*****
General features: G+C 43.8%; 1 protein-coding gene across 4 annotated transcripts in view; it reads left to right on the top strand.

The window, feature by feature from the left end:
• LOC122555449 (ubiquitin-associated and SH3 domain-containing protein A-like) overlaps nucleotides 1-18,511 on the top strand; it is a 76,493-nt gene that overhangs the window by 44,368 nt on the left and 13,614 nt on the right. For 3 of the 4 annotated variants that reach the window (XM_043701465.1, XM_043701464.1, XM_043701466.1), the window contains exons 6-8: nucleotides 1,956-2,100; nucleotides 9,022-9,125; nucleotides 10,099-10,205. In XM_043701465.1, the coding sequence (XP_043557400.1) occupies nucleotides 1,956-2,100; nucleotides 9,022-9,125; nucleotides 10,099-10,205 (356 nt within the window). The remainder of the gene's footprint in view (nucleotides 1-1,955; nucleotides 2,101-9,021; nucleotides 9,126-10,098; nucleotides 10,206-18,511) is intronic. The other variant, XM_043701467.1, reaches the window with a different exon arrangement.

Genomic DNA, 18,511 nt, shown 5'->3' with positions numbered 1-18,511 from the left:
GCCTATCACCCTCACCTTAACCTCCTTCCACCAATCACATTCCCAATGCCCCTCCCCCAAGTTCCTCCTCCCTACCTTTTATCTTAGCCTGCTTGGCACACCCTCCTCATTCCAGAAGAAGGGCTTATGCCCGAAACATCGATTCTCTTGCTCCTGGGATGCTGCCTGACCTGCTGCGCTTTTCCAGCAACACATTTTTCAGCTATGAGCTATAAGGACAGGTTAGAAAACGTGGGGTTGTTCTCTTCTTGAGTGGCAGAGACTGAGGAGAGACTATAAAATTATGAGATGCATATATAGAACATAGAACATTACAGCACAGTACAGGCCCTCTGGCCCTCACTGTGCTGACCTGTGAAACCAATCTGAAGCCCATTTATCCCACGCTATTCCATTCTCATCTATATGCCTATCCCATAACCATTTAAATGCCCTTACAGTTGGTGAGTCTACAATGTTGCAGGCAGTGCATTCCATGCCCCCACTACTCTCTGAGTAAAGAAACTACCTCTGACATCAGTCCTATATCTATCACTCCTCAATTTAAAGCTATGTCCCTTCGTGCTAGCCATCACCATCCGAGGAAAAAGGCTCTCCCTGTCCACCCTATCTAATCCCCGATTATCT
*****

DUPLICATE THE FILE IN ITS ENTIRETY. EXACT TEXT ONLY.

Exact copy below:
General features: G+C 43.8%; 1 protein-coding gene across 4 annotated transcripts in view; it reads left to right on the top strand.

The window, feature by feature from the left end:
• LOC122555449 (ubiquitin-associated and SH3 domain-containing protein A-like) overlaps nucleotides 1-18,511 on the top strand; it is a 76,493-nt gene that overhangs the window by 44,368 nt on the left and 13,614 nt on the right. For 3 of the 4 annotated variants that reach the window (XM_043701465.1, XM_043701464.1, XM_043701466.1), the window contains exons 6-8: nucleotides 1,956-2,100; nucleotides 9,022-9,125; nucleotides 10,099-10,205. In XM_043701465.1, the coding sequence (XP_043557400.1) occupies nucleotides 1,956-2,100; nucleotides 9,022-9,125; nucleotides 10,099-10,205 (356 nt within the window). The remainder of the gene's footprint in view (nucleotides 1-1,955; nucleotides 2,101-9,021; nucleotides 9,126-10,098; nucleotides 10,206-18,511) is intronic. The other variant, XM_043701467.1, reaches the window with a different exon arrangement.

Genomic DNA, 18,511 nt, shown 5'->3' with positions numbered 1-18,511 from the left:
GCCTATCACCCTCACCTTAACCTCCTTCCACCAATCACATTCCCAATGCCCCTCCCCCAAGTTCCTCCTCCCTACCTTTTATCTTAGCCTGCTTGGCACACCCTCCTCATTCCAGAAGAAGGGCTTATGCCCGAAACATCGATTCTCTTGCTCCTGGGATGCTGCCTGACCTGCTGCGCTTTTCCAGCAACACATTTTTCAGCTATGAGCTATAAGGACAGGTTAGAAAACGTGGGGTTGTTCTCTTCTTGAGTGGCAGAGACTGAGGAGAGACTATAAAATTATGAGATGCATATATAGAACATAGAACATTACAGCACAGTACAGGCCCTCTGGCCCTCACTGTGCTGACCTGTGAAACCAATCTGAAGCCCATTTATCCCACGCTATTCCATTCTCATCTATATGCCTATCCCATAACCATTTAAATGCCCTTACAGTTGGTGAGTCTACAATGTTGCAGGCAGTGCATTCCATGCCCCCACTACTCTCTGAGTAAAGAAACTACCTCTGACATCAGTCCTATATCTATCACTCCTCAATTTAAAGCTATGTCCCTTCGTGCTAGCCATCACCATCCGAGGAAAAAGGCTCTCCCTGTCCACCCTATCTAATCCCCGATTATCT